Okay, maybe this post is more about beautiful illustrations than anything this week.  😉  I saw Uri Shulevitz‘s Snow on display at the library and picked it up despite the fact that we had already finished our study of all things snowy.  I’m really glad I went ahead and picked this one up, though.  The story is rather sparse, actually–a little boy is excited because it is snowing.  No one he encounters, though, will admit that it might actually snow more than a flake or two or share in his excitement.  Even the weather forecasters side against him, but thankfully, “snowflakes don’t listen to radio” and “snowflakes don’t watch television.”  The story ends with some fantastical elements–a Mother Goose and nursery rhyme characters literally come off of a bookstore sign and frolic in the snow with the believing boy.  What this book is really all about to me, though, is the pictures.  (It turns out that Uri Shulevitz won a Caldecott honor for this book the same year Snowflake Bentley won the Medal.)   You can tell by the cover illustration that gray figures heavily into the color scheme, which is entirely appropriate for a snowy day.  I love the way the artist emphasizes the strengthening of the snowstorm as the book progresses.  On one of the first illustrations, there is just that one snowflake, a mere dot of white on a gray field of sky.  We found it to be surprising and delightful.  I’d definitely add this one to my winter book collection!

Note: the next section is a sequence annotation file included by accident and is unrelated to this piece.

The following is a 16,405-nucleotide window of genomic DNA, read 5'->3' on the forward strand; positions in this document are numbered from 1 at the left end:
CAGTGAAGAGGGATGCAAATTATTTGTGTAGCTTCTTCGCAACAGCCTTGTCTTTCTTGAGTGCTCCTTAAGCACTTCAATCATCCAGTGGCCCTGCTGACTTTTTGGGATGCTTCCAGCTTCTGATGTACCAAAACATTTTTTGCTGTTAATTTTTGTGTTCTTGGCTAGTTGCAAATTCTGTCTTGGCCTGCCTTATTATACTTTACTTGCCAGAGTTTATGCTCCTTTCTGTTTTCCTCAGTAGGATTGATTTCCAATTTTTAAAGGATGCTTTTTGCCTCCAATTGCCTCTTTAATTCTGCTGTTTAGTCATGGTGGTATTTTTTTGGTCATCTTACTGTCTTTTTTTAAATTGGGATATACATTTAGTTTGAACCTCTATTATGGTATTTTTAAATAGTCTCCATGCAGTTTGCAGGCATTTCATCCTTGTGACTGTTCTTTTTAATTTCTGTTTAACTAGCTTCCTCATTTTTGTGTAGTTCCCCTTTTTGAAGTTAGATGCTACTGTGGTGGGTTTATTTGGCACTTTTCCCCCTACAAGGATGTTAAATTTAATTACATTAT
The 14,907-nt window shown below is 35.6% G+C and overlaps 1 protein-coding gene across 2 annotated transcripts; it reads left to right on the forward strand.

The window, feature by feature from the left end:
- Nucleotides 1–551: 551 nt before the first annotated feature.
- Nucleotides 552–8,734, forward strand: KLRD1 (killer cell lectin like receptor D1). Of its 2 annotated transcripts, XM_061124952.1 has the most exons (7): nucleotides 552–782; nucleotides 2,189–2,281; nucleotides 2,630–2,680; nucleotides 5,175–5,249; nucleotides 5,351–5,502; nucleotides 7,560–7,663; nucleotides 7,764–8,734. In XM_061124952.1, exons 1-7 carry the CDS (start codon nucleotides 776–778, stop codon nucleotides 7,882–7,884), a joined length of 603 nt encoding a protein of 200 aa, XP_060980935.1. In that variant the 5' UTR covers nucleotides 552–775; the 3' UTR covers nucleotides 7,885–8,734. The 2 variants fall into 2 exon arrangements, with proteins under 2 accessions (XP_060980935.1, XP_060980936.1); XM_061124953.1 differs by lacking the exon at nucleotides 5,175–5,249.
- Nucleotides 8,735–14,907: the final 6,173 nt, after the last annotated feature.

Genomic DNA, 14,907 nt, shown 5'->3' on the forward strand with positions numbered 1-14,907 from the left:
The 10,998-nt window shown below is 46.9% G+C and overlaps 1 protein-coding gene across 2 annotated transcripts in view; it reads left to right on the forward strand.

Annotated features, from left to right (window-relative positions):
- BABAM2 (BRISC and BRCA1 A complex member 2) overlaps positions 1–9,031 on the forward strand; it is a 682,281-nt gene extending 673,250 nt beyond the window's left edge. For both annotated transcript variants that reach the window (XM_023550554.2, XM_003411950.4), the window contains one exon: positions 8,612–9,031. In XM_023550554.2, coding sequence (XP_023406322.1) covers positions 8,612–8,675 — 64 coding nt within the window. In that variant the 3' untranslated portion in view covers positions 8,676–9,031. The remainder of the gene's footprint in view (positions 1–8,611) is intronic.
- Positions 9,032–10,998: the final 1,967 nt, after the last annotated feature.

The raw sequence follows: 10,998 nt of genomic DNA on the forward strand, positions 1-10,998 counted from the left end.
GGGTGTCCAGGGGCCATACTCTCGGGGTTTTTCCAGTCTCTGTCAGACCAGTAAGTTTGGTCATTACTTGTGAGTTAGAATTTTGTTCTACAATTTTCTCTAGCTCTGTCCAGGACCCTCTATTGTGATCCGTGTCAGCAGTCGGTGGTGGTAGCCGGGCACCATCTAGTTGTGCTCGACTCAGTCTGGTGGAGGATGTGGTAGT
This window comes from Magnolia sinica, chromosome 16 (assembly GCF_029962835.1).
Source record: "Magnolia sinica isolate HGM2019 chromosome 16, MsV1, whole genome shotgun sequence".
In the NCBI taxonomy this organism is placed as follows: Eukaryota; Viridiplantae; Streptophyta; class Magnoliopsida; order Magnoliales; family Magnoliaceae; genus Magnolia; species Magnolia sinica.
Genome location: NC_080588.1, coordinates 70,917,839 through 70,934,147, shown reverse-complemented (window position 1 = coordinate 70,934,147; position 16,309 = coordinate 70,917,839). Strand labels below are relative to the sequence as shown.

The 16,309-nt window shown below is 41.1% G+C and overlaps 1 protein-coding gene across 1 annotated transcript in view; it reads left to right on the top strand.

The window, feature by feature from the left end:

Oh, I’m just basking in the joy that is beautifully written and even more beautifully illustrated picture books!  What a privilege it is to share these with my children!  🙂

Would you like to share your joy at your family’s read-alouds? (Or even perhaps steer others away from certain books?)  Simply write up your own Read Aloud Thursday blog post and link it up below.  If you don’t blog, simply leave a comment!

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Have a terrific Read Aloud Thursday!

Read Aloud Thursday

This week our library basket contained some interesting and very quirky books.  Among them was One Potato, Two Potato, written by Cynthia DeFelice and illustrated by Andrea U’Ren.  This is the story of Mr. and Mrs. O’Grady, who are poor both physically and materially.  The discovery of a magic pot, however, changes all of that.  The pot can multiply anything placed within it, and the O’Gradys take advantage of this with humorous results.  The illustrations in this book struck me as a little odd at first, but after I read the book the first time, I grew fond of their quirkiness.  This book ends with a delightful play on words.

Another book we enjoyed this week was The Real Story of Stone Soup, written by Ying Chang Compestine and illustrated by Stephane Forisch.  This is, of course, a retelling of the Stone Soup legend, this time from southeast China. In this story, the Chang brothers work as fishermen for a lazy man they respectfully call Uncle.  The Chang brothers, of course, trick Uncle into doing most of the work in making the stone soup.  There are subtleties in this story (for example, Uncle’s laziness) that make it a good story for reading between the lines and interpreting illustrations.